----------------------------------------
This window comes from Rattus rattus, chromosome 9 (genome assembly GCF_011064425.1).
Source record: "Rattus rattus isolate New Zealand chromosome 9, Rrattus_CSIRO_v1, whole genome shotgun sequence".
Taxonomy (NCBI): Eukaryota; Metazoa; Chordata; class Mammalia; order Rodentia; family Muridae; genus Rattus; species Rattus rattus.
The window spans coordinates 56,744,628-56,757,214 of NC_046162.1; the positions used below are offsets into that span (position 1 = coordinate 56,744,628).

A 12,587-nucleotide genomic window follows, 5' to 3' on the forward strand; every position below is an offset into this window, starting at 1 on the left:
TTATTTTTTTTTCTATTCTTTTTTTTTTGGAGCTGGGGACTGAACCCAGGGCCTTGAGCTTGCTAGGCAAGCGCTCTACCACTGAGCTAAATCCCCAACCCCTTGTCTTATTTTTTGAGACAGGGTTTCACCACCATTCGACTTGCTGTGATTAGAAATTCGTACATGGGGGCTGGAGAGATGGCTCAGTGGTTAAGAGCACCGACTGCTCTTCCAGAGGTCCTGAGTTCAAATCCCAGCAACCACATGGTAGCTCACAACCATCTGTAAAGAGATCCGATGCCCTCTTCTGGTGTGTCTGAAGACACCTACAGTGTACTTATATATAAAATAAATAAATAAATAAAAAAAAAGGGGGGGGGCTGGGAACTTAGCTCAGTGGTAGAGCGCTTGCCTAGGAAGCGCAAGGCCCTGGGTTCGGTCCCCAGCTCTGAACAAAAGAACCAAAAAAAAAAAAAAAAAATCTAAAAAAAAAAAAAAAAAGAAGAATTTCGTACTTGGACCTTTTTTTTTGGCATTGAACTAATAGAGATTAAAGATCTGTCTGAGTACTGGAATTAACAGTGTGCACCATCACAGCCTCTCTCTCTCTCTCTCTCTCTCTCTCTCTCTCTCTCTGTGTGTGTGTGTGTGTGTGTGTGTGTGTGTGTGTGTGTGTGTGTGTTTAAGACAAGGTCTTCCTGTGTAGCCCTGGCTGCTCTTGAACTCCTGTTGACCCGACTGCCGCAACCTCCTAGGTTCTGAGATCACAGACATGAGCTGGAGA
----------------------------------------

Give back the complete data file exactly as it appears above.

This window comes from Rattus rattus, chromosome 9 (genome assembly GCF_011064425.1).
Source record: "Rattus rattus isolate New Zealand chromosome 9, Rrattus_CSIRO_v1, whole genome shotgun sequence".
Taxonomy (NCBI): Eukaryota; Metazoa; Chordata; class Mammalia; order Rodentia; family Muridae; genus Rattus; species Rattus rattus.
The window spans coordinates 56,744,628-56,757,214 of NC_046162.1; the positions used below are offsets into that span (position 1 = coordinate 56,744,628).

A 12,587-nucleotide genomic window follows, 5' to 3' on the forward strand; every position below is an offset into this window, starting at 1 on the left:
TTATTTTTTTTTCTATTCTTTTTTTTTTGGAGCTGGGGACTGAACCCAGGGCCTTGAGCTTGCTAGGCAAGCGCTCTACCACTGAGCTAAATCCCCAACCCCTTGTCTTATTTTTTGAGACAGGGTTTCACCACCATTCGACTTGCTGTGATTAGAAATTCGTACATGGGGGCTGGAGAGATGGCTCAGTGGTTAAGAGCACCGACTGCTCTTCCAGAGGTCCTGAGTTCAAATCCCAGCAACCACATGGTAGCTCACAACCATCTGTAAAGAGATCCGATGCCCTCTTCTGGTGTGTCTGAAGACACCTACAGTGTACTTATATATAAAATAAATAAATAAATAAAAAAAAAGGGGGGGGGCTGGGAACTTAGCTCAGTGGTAGAGCGCTTGCCTAGGAAGCGCAAGGCCCTGGGTTCGGTCCCCAGCTCTGAACAAAAGAACCAAAAAAAAAAAAAAAAAATCTAAAAAAAAAAAAAAAAAGAAGAATTTCGTACTTGGACCTTTTTTTTTGGCATTGAACTAATAGAGATTAAAGATCTGTCTGAGTACTGGAATTAACAGTGTGCACCATCACAGCCTCTCTCTCTCTCTCTCTCTCTCTCTCTCTCTCTCTCTGTGTGTGTGTGTGTGTGTGTGTGTGTGTGTGTGTGTGTGTGTGTGTTTAAGACAAGGTCTTCCTGTGTAGCCCTGGCTGCTCTTGAACTCCTGTTGACCCGACTGCCGCAACCTCCTAGGTTCTGAGATCACAGACATGAGCTGGAGA